pv magazine: A recent report by Wood Mackenzie suggests PV module innovations will lower solar installation costs in the coming decade. According to you, what are the top technology trends best placed to drive this cost reduction while enhancing performance? Will wafer size continue to dictate the evolution?
Avinash Hiranandani: Innovation is a constant in the solar PV industry. Technology and manufacturing processes are improving, which has resulted in a reduction in module prices and solar power costs.
This trend is visible in the significant drop in module prices and correspondingly in the levelized cost of energy (LCOE) over the past decade as well; it will continue as the thrust for innovation continues. PV module costs will undoubtedly see a further reduction.
Technology-wise, Mono PERC is here to stay. It is driving module efficiencies up and bringing down costs. Wafer sizes are also going up, and this trend too will continue for a while before it plateaus. I think 180+ mm sizes will dictate the evolution of the next generation of solar modules.
pv magazine: Given their advantages, are cut-cell modules the future for Indian PV installations? As a manufacturer, what’s your approach to this shift?
Avinash Hiranandani: Traditionally, full-cell modules have been the mainstay of Indian solar plants. They are tried and tested and hence continue to remain the preferred choice. With technology upgrades and global acceptance for cut-cell technology increasing, cut-cell modules have begun to find their way in solar installations in India as well. We expect this momentum to keep building as awareness of the benefits of using cut-cells increases.
RenewSys has been designing and engineering cut-cell modules for a while now. Our Prime, X-Prime and Galactic Series of modules have all been widely accepted and appreciated.
Building on this experience, breakthrough engineering, and design by our R&D team, we have launched India’s and in fact, the world’s first mono-facial solar module to cross the 500 Wp mark using G1-size (158.75mm) solar cells.
We are also uniquely poised to leverage innovations in solar module component technology with solar module manufacturing technology as an integrated manufacturer. A great example of this is the DESERV Extreme bifacial glass-backsheet module that we launched.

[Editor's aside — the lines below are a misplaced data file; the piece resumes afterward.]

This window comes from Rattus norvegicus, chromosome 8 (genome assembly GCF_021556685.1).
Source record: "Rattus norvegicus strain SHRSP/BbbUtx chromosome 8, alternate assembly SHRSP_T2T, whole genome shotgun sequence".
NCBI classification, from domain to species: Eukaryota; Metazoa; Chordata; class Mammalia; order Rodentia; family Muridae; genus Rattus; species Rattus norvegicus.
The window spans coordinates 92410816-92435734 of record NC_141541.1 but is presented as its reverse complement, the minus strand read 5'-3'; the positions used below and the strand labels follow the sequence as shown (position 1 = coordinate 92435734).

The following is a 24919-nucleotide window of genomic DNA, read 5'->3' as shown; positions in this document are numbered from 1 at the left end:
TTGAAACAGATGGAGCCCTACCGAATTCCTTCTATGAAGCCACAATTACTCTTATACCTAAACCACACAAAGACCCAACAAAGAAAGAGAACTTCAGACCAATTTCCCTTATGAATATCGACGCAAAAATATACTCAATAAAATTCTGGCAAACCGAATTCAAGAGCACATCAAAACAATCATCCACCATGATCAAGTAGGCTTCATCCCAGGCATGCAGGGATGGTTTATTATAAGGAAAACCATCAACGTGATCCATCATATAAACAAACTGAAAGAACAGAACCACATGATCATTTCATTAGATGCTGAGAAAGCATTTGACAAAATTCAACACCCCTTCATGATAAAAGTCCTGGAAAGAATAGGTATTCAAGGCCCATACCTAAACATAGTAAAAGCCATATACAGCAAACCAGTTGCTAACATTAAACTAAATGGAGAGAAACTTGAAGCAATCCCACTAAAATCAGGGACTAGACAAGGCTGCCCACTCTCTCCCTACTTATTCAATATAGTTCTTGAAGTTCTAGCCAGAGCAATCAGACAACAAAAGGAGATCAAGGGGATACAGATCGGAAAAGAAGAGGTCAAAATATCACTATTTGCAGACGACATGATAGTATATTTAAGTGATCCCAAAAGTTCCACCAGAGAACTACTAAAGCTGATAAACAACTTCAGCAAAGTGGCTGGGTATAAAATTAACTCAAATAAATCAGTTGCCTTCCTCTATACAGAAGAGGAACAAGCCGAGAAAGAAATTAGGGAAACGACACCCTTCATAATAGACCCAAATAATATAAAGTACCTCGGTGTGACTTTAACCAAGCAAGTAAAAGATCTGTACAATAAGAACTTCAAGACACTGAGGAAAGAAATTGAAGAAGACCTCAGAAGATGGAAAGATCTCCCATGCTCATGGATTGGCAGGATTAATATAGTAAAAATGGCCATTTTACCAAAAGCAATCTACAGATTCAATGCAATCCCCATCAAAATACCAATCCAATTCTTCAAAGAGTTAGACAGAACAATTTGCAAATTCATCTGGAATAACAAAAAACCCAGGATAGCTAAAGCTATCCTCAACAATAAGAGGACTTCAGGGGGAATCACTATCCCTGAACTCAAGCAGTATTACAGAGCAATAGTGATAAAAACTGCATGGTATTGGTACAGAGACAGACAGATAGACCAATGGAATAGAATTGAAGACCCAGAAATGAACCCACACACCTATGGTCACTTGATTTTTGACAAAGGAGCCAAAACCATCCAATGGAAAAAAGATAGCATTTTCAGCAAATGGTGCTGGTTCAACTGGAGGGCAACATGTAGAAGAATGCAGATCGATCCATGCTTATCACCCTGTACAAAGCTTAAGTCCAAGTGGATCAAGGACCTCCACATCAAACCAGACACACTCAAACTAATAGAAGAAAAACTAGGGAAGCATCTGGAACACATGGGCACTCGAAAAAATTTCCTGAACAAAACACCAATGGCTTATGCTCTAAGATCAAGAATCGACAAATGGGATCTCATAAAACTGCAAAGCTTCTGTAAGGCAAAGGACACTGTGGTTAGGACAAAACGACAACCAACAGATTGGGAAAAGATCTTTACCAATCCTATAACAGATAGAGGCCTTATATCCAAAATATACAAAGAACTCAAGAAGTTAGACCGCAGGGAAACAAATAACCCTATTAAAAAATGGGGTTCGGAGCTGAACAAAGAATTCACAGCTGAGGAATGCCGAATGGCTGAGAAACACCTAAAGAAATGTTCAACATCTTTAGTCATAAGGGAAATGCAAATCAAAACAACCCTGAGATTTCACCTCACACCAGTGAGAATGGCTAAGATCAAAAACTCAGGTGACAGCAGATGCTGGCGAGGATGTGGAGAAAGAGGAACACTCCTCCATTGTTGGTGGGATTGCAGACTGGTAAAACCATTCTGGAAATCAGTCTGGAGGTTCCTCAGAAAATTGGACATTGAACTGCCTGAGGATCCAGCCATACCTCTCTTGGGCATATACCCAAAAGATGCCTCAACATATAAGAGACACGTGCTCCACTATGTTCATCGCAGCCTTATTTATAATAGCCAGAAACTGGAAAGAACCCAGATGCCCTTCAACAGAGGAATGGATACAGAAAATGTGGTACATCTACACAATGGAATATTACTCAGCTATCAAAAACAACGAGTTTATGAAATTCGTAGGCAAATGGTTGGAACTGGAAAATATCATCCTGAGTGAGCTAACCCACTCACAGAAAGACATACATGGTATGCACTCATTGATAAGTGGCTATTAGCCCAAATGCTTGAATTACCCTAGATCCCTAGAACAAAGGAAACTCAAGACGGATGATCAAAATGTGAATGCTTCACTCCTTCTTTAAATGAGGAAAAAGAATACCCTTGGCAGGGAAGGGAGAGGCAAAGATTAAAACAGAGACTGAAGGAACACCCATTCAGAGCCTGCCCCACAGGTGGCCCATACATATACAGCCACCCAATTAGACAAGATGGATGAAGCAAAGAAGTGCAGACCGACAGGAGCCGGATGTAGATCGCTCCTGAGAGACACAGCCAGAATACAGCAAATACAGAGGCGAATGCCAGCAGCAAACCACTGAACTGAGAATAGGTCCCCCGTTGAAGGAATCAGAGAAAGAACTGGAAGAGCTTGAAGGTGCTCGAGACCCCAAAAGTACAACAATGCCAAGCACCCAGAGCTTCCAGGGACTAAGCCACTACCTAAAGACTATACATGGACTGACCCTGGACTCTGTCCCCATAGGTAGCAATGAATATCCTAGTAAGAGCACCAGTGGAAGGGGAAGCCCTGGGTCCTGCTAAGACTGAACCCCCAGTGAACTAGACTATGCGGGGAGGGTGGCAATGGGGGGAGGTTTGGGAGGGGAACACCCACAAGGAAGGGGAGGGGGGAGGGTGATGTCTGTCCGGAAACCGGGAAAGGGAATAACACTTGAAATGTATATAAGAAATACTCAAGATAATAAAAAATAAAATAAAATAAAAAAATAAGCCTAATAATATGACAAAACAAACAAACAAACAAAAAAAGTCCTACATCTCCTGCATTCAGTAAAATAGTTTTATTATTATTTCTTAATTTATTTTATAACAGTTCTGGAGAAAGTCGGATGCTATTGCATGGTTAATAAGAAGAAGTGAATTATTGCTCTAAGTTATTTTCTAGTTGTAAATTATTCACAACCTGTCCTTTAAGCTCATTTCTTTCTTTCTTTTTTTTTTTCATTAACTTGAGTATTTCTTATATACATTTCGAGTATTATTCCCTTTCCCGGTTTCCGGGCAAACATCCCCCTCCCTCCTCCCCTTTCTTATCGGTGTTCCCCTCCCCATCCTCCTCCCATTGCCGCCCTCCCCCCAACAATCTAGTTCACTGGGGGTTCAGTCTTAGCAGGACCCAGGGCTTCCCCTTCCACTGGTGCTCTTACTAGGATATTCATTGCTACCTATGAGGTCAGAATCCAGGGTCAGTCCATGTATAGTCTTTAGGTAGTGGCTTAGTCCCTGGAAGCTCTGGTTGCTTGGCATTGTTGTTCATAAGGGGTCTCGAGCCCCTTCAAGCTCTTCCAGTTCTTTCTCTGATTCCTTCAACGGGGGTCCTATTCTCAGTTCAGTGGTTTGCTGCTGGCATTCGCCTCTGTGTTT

To keep innovation and investments in innovation going at this pace, the Indian solar industry as a whole needs to commit more resources to R&D and continuous technology upgrades. For this, we need the government to support the industry with technology upgrade assistance as this field is a rapidly evolving one.
pv magazine: The government has prioritized locally made products and come up with policies to discourage Chinese imports. How effective have been the government efforts?
Avinash Hiranandani: Thanks to the tremendous support that we have received from the government in prioritizing locally manufactured modules, we have seen the industry, and particularly local module manufacturing grow.
We request that the ministry continues to champion initiatives like Aatmanirbhar Bharat [Self-Reliant India] and VocalForLocal.
Another great initiative is the Approved List of Models and Manufacturers (ALMM). Once implemented, it will ensure that consumers and the industry are protected from cheap imports and that only the highest quality solar products are sold in India. The sooner this policy is implemented, the better.
As far as RenewSys is concerned, we have recently announced our expansion plans. These include phased capacity additions—increase in encapsulants (ethylene-vinyl acetate (EVA) and polyolefin elastomer (POE) sheets) capacity to 4 GW, backsheet capacity to 4 GW, solar cells to 1 GW and solar modules to 1.75 GW.
pv magazine: How do you plan to beat the competition from modules featuring even higher outputs?
Avinash Hiranandani: Just referring to module output without looking at the module’s efficiency has no real impact. Improving efficiency is key, and this is where our focus lies. We will continue to tackle this at both the module and module component levels for maximum impact.
pv magazine: What are the risks and opportunities with increased module sizes? How are these to be addressed?
Avinash Hiranandani: As a module manufacturer, the primary risk is the obsolescence of machinery used to manufacture modules. This risk is heightened when we see the trend of bigger wafers and thus, modules.
Another factor is the on-field performance of cut-cell modules. Only once we see larger installations cross the 5-10 year mark with good performance, the technology’s acceptance will increase.
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